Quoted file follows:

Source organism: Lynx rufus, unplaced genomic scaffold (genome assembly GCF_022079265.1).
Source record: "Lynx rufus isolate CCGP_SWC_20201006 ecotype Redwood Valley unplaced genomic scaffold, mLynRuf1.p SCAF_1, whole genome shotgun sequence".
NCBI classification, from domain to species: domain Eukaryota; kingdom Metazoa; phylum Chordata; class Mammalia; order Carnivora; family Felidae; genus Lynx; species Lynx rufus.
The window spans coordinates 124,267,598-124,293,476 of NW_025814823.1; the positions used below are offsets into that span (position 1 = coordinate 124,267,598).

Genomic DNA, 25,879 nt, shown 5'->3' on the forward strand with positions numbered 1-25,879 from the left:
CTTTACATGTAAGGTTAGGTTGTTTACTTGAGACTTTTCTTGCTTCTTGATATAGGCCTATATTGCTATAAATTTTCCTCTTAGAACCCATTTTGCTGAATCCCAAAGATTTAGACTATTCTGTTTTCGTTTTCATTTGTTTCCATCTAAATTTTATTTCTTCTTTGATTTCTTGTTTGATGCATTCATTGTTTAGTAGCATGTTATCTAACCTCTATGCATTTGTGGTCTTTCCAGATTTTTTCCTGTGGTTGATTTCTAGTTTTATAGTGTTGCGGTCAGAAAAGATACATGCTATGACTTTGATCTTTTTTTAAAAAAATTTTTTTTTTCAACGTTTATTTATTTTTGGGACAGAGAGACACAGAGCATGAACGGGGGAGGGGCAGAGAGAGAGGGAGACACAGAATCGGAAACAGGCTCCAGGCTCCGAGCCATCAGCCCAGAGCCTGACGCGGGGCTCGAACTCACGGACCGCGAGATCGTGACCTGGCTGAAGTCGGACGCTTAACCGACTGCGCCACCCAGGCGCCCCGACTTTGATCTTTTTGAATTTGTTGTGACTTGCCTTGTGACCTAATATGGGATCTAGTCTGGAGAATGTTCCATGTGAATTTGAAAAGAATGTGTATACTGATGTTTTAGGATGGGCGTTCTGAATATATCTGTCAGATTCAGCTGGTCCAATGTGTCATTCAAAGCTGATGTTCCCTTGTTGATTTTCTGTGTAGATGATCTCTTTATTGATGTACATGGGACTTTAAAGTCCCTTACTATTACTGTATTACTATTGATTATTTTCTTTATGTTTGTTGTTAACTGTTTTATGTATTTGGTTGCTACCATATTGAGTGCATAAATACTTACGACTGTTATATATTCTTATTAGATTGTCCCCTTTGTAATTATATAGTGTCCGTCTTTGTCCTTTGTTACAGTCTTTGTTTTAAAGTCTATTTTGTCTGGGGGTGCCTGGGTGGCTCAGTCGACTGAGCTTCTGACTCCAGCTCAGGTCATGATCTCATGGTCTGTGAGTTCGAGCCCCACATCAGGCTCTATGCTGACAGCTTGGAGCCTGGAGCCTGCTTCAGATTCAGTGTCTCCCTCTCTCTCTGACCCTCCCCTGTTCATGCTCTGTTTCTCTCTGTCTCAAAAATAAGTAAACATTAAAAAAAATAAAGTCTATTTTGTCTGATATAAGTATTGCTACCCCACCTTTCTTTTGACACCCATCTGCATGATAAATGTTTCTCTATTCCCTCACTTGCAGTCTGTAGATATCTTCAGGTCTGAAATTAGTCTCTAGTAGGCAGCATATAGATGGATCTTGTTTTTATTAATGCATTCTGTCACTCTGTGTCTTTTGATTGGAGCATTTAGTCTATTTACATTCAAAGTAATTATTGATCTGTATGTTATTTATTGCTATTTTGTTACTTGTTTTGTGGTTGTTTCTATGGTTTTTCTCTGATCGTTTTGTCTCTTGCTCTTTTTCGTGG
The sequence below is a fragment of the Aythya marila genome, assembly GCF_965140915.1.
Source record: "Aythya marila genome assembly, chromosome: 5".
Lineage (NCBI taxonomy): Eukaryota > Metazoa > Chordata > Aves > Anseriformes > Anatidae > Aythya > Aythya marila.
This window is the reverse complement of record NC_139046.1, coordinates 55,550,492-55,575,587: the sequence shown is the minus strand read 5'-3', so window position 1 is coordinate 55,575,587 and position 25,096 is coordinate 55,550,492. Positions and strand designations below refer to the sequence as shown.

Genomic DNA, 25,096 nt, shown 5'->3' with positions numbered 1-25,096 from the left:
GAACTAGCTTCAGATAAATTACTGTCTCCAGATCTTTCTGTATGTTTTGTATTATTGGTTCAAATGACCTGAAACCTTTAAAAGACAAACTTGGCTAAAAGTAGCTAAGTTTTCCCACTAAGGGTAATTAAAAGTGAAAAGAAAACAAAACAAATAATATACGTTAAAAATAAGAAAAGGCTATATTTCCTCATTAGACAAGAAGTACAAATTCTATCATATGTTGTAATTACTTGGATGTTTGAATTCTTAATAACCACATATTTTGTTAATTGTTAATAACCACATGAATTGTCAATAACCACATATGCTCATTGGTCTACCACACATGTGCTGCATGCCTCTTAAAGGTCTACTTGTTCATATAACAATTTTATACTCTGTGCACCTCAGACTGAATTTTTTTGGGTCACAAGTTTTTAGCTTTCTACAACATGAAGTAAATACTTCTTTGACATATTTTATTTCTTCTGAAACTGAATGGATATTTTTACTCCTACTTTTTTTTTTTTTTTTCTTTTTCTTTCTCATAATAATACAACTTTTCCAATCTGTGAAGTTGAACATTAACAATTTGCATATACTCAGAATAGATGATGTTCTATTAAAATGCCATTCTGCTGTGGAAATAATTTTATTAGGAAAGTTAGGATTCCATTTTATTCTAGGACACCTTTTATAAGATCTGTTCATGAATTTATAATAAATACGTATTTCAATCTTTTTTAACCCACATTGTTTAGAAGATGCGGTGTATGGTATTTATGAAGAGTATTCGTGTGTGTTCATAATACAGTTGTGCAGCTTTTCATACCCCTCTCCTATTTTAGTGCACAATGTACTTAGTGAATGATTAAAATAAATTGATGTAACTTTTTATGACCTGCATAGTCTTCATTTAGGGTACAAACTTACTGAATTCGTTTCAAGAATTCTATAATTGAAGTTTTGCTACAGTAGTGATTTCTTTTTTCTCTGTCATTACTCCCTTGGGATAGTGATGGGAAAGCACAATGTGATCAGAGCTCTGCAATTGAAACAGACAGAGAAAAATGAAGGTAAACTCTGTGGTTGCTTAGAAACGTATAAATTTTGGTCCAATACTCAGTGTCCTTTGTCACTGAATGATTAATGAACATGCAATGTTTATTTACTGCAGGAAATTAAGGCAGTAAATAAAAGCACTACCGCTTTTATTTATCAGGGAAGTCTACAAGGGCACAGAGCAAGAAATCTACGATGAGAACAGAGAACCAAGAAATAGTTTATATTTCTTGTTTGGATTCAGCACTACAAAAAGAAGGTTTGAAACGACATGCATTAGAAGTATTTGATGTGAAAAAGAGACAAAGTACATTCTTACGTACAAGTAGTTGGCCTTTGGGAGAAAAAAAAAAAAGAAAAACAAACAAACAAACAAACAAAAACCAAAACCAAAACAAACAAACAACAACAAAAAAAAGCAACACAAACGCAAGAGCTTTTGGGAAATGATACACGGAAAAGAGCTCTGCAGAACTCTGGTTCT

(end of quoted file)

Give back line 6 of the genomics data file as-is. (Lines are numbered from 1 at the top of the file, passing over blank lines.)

CTTTACATGTAAGGTTAGGTTGTTTACTTGAGACTTTTCTTGCTTCTTGATATAGGCCTATATTGCTATAAATTTTCCTCTTAGAACCCATTTTGCTGAATCCCAAAGATTTAGACTATTCTGTTTTCGTTTTCATTTGTTTCCATCTAAATTTTATTTCTTCTTTGATTTCTTGTTTGATGCATTCATTGTTTAGTAGCATGTTATCTAACCTCTATGCATTTGTGGTCTTTCCAGATTTTTTCCTGTGGTTGATTTCTAGTTTTATAGTGTTGCGGTCAGAAAAGATACATGCTATGACTTTGATCTTTTTTTAAAAAAATTTTTTTTTTCAACGTTTATTTATTTTTGGGACAGAGAGACACAGAGCATGAACGGGGGAGGGGCAGAGAGAGAGGGAGACACAGAATCGGAAACAGGCTCCAGGCTCCGAGCCATCAGCCCAGAGCCTGACGCGGGGCTCGAACTCACGGACCGCGAGATCGTGACCTGGCTGAAGTCGGACGCTTAACCGACTGCGCCACCCAGGCGCCCCGACTTTGATCTTTTTGAATTTGTTGTGACTTGCCTTGTGACCTAATATGGGATCTAGTCTGGAGAATGTTCCATGTGAATTTGAAAAGAATGTGTATACTGATGTTTTAGGATGGGCGTTCTGAATATATCTGTCAGATTCAGCTGGTCCAATGTGTCATTCAAAGCTGATGTTCCCTTGTTGATTTTCTGTGTAGATGATCTCTTTATTGATGTACATGGGACTTTAAAGTCCCTTACTATTACTGTATTACTATTGATTATTTTCTTTATGTTTGTTGTTAACTGTTTTATGTATTTGGTTGCTACCATATTGAGTGCATAAATACTTACGACTGTTATATATTCTTATTAGATTGTCCCCTTTGTAATTATATAGTGTCCGTCTTTGTCCTTTGTTACAGTCTTTGTTTTAAAGTCTATTTTGTCTGGGGGTGCCTGGGTGGCTCAGTCGACTGAGCTTCTGACTCCAGCTCAGGTCATGATCTCATGGTCTGTGAGTTCGAGCCCCACATCAGGCTCTATGCTGACAGCTTGGAGCCTGGAGCCTGCTTCAGATTCAGTGTCTCCCTCTCTCTCTGACCCTCCCCTGTTCATGCTCTGTTTCTCTCTGTCTCAAAAATAAGTAAACATTAAAAAAAATAAAGTCTATTTTGTCTGATATAAGTATTGCTACCCCACCTTTCTTTTGACACCCATCTGCATGATAAATGTTTCTCTATTCCCTCACTTGCAGTCTGTAGATATCTTCAGGTCTGAAATTAGTCTCTAGTAGGCAGCATATAGATGGATCTTGTTTTTATTAATGCATTCTGTCACTCTGTGTCTTTTGATTGGAGCATTTAGTCTATTTACATTCAAAGTAATTATTGATCTGTATGTTATTTATTGCTATTTTGTTACTTGTTTTGTGGTTGTTTCTATGGTTTTTCTCTGATCGTTTTGTCTCTTGCTCTTTTTCGTGG